In the Paralympic universal relay, Clegg too was up against a male runner in the American team. “Everybody knew I wasn’t going to catch him,” she says. “You can’t worry that they are miles ahead of you. My job was to keep up him off as long as possible to give Jonnie Peacock, the next person on the relay, the best chance of closing the gap. But that’s no different from racing a field of women. You just concentrate on running your race.”
What made the universal relay additionally intriguing was the fact it was not just the genders that were mixed, but classifications. Wheelchair athletes, those with visual impairments, neuro-muscular issues and cerebral palsy all competed alongside and against one another.
“Being an athlete is essentially a self-centred occupation,” says Clegg. “It was just so nice being part of something else. Although we aim in the same place at Loughborough, we are not in the same training groups. It was bright to get a sense of how others approach things.”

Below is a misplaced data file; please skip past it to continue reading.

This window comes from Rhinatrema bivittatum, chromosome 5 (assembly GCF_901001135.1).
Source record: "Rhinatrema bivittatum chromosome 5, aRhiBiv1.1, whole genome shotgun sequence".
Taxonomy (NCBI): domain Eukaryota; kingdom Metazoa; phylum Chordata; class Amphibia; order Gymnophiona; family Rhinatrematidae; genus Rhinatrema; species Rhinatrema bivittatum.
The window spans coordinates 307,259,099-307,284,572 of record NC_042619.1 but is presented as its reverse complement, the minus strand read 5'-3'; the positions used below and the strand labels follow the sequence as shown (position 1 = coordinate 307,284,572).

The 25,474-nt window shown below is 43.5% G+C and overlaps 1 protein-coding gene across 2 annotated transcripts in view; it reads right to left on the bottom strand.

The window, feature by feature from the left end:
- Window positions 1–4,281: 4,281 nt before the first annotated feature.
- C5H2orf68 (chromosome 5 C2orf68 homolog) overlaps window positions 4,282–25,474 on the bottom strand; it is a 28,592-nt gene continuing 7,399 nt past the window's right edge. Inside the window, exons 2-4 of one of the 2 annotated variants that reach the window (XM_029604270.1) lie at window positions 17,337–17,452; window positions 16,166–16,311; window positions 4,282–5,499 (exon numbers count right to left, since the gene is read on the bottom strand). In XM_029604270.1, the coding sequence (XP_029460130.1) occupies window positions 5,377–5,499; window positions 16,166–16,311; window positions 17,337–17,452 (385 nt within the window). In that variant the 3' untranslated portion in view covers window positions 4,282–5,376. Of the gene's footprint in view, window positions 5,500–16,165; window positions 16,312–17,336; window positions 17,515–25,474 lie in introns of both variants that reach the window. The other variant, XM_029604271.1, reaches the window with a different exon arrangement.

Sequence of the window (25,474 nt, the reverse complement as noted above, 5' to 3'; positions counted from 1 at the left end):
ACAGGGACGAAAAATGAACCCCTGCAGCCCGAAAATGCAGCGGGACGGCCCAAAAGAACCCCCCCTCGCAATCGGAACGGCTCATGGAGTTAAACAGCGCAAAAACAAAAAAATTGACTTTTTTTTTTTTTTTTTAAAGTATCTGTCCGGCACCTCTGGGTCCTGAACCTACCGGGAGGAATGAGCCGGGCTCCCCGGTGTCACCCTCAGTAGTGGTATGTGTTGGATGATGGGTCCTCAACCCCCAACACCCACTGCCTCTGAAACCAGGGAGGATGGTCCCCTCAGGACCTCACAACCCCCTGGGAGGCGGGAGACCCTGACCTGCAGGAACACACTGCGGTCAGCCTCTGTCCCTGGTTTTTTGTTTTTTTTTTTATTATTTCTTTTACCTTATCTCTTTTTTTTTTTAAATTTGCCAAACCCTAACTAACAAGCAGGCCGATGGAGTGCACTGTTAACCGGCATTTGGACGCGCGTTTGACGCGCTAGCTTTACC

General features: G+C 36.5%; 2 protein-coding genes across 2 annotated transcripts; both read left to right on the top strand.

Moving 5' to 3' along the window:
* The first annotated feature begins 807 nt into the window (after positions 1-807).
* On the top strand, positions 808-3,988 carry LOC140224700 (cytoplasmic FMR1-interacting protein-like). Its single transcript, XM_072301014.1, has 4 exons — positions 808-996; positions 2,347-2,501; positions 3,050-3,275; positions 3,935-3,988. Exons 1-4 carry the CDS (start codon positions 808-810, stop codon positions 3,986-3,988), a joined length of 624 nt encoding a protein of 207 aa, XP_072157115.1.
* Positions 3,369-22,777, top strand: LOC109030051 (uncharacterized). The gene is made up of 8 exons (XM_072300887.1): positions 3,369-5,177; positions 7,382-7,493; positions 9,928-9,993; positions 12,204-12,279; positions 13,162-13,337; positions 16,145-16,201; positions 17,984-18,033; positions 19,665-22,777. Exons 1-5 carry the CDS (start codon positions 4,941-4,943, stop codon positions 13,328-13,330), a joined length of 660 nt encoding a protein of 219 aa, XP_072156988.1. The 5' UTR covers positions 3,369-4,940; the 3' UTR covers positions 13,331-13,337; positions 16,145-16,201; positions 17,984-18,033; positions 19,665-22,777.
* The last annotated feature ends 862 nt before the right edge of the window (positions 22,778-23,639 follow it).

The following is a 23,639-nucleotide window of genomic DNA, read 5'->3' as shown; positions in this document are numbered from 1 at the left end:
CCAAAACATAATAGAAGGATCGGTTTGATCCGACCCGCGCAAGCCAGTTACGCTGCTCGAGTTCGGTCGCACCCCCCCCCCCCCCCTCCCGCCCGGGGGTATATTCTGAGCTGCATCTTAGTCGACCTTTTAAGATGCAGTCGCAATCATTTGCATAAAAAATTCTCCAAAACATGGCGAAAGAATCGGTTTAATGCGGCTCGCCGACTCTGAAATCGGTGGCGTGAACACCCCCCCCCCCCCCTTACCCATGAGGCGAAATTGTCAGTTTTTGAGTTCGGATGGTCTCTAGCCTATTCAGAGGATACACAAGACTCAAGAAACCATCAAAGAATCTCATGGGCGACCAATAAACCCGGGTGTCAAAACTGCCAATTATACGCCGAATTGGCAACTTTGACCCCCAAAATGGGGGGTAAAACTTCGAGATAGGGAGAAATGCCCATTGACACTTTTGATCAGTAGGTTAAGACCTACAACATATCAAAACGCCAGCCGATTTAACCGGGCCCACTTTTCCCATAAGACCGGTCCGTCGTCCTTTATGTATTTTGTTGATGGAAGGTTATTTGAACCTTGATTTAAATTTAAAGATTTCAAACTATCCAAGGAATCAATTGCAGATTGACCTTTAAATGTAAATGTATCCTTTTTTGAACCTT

In the triathlon there was no direct competition between the sexes as each member of the team completed a 300m swim, 6.8 kilometre bike ride and 2km run, a fifth of the distance in the individual discipline.
“I think the format had a lot to do with why people watching so enjoyed it,” says Taylor-Brown. “Because it was a sprint the speed of it meant you couldn’t take your eyes off it, there was always something happening. If I’m honest, I get a bit bored watching a complete two-hour race. But this was just so complete on. You just had to go for it, give it everything from the off.”
“There is a relay in the Commonwealth Games,” she says. “Our Olympic team are all English, so provided we get chosen, look out for us going again, for England.”
Clegg, too, has ambitions for the Commonwealths. Now she has retired from the track, this time it would be on a bicycle.
“Sadly there isn’t a universal relay in para-cycling,” she says. “A real shame, it would make fantastic viewing. It would be absolute carnage.”
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